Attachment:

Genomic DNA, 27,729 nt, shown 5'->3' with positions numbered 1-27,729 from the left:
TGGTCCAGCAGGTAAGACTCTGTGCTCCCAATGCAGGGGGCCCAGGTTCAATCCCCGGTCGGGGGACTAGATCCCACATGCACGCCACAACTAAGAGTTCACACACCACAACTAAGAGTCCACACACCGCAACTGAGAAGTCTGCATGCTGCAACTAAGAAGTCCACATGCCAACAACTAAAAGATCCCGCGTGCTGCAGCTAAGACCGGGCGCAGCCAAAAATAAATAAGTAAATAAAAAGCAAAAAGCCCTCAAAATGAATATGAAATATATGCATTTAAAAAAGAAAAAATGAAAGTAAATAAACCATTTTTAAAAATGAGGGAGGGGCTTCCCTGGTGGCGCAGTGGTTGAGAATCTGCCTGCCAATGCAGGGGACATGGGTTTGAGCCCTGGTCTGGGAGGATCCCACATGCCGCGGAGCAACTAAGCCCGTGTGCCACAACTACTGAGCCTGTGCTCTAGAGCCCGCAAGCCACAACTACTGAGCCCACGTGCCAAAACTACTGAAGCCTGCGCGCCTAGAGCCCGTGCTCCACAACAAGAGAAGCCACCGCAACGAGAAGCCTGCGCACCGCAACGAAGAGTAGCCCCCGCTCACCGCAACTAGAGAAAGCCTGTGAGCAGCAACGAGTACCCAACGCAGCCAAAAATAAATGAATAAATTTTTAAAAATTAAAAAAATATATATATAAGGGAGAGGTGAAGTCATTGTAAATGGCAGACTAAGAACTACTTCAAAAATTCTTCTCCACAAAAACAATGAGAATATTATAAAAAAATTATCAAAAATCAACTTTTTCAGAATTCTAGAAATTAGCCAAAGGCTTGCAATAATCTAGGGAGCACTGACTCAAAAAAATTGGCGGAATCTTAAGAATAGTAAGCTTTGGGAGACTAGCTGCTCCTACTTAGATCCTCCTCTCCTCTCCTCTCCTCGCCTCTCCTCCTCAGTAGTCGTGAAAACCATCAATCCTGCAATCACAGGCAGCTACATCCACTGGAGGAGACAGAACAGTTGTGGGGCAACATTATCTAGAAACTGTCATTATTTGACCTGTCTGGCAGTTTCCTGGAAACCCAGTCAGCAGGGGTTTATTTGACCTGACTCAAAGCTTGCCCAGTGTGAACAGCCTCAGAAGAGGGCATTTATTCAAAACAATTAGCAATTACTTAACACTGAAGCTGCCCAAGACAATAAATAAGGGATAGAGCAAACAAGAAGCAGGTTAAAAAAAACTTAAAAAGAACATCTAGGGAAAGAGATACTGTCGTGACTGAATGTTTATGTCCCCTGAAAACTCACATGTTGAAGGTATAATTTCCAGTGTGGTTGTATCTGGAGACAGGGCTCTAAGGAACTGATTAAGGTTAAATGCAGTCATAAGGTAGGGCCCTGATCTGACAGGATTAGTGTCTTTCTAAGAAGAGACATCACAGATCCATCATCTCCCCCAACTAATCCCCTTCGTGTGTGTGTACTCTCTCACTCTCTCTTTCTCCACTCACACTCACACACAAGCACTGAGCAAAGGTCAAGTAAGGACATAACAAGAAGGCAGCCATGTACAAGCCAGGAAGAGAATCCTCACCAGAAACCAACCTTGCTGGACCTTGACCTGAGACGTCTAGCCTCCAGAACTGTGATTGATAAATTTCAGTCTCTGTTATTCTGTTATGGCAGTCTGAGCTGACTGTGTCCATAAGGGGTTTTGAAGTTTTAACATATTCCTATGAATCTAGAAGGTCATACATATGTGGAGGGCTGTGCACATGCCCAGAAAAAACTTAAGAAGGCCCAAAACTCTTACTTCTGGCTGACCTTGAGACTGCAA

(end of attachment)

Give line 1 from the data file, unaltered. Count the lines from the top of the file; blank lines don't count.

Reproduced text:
Genomic DNA, 27,729 nt, shown 5'->3' with positions numbered 1-27,729 from the left: